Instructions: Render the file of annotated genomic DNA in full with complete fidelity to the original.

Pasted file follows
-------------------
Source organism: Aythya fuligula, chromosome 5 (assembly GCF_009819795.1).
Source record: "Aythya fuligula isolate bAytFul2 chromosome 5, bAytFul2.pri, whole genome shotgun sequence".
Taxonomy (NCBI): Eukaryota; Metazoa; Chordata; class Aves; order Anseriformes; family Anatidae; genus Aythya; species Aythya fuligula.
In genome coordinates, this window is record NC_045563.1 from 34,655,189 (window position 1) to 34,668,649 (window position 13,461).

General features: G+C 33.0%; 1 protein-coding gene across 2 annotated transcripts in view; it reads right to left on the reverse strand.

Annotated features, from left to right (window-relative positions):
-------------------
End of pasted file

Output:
Source organism: Aythya fuligula, chromosome 5 (assembly GCF_009819795.1).
Source record: "Aythya fuligula isolate bAytFul2 chromosome 5, bAytFul2.pri, whole genome shotgun sequence".
Taxonomy (NCBI): Eukaryota; Metazoa; Chordata; class Aves; order Anseriformes; family Anatidae; genus Aythya; species Aythya fuligula.
In genome coordinates, this window is record NC_045563.1 from 34,655,189 (window position 1) to 34,668,649 (window position 13,461).

General features: G+C 33.0%; 1 protein-coding gene across 2 annotated transcripts in view; it reads right to left on the reverse strand.

Annotated features, from left to right (window-relative positions):